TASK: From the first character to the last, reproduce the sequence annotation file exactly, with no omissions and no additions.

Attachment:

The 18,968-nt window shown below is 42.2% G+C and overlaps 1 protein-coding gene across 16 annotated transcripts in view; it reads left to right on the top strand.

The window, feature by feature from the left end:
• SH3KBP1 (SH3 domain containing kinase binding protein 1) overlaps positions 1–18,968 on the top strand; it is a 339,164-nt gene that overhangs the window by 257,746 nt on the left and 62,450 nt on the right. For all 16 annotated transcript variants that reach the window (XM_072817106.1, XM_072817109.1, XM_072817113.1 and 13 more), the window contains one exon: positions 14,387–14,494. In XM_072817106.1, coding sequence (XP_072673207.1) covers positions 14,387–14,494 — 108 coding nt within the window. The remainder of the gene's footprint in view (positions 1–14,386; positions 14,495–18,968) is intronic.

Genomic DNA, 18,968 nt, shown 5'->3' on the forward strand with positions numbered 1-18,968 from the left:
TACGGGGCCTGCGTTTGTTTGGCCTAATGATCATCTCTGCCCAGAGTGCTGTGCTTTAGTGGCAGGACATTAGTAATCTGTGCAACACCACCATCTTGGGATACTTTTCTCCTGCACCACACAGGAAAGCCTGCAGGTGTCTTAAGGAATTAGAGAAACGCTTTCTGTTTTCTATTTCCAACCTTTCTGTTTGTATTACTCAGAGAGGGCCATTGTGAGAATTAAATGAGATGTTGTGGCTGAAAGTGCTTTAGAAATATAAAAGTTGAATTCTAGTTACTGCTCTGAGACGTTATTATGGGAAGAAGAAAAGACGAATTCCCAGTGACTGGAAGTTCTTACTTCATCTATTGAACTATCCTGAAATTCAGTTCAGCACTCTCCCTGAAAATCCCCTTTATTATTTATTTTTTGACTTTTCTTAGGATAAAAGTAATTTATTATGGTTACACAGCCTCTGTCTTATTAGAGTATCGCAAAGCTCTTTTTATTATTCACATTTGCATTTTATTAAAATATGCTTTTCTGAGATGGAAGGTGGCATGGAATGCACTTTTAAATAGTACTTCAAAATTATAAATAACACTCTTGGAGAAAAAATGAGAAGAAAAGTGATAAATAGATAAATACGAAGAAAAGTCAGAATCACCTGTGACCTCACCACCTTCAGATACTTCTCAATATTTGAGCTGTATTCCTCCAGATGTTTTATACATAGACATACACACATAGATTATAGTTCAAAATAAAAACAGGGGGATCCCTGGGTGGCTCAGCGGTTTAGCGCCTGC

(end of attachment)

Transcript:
The 18,968-nt window shown below is 42.2% G+C and overlaps 1 protein-coding gene across 16 annotated transcripts in view; it reads left to right on the top strand.

The window, feature by feature from the left end:
• SH3KBP1 (SH3 domain containing kinase binding protein 1) overlaps positions 1–18,968 on the top strand; it is a 339,164-nt gene that overhangs the window by 257,746 nt on the left and 62,450 nt on the right. For all 16 annotated transcript variants that reach the window (XM_072817106.1, XM_072817109.1, XM_072817113.1 and 13 more), the window contains one exon: positions 14,387–14,494. In XM_072817106.1, coding sequence (XP_072673207.1) covers positions 14,387–14,494 — 108 coding nt within the window. The remainder of the gene's footprint in view (positions 1–14,386; positions 14,495–18,968) is intronic.

Genomic DNA, 18,968 nt, shown 5'->3' on the forward strand with positions numbered 1-18,968 from the left:
TACGGGGCCTGCGTTTGTTTGGCCTAATGATCATCTCTGCCCAGAGTGCTGTGCTTTAGTGGCAGGACATTAGTAATCTGTGCAACACCACCATCTTGGGATACTTTTCTCCTGCACCACACAGGAAAGCCTGCAGGTGTCTTAAGGAATTAGAGAAACGCTTTCTGTTTTCTATTTCCAACCTTTCTGTTTGTATTACTCAGAGAGGGCCATTGTGAGAATTAAATGAGATGTTGTGGCTGAAAGTGCTTTAGAAATATAAAAGTTGAATTCTAGTTACTGCTCTGAGACGTTATTATGGGAAGAAGAAAAGACGAATTCCCAGTGACTGGAAGTTCTTACTTCATCTATTGAACTATCCTGAAATTCAGTTCAGCACTCTCCCTGAAAATCCCCTTTATTATTTATTTTTTGACTTTTCTTAGGATAAAAGTAATTTATTATGGTTACACAGCCTCTGTCTTATTAGAGTATCGCAAAGCTCTTTTTATTATTCACATTTGCATTTTATTAAAATATGCTTTTCTGAGATGGAAGGTGGCATGGAATGCACTTTTAAATAGTACTTCAAAATTATAAATAACACTCTTGGAGAAAAAATGAGAAGAAAAGTGATAAATAGATAAATACGAAGAAAAGTCAGAATCACCTGTGACCTCACCACCTTCAGATACTTCTCAATATTTGAGCTGTATTCCTCCAGATGTTTTATACATAGACATACACACATAGATTATAGTTCAAAATAAAAACAGGGGGATCCCTGGGTGGCTCAGCGGTTTAGCGCCTGC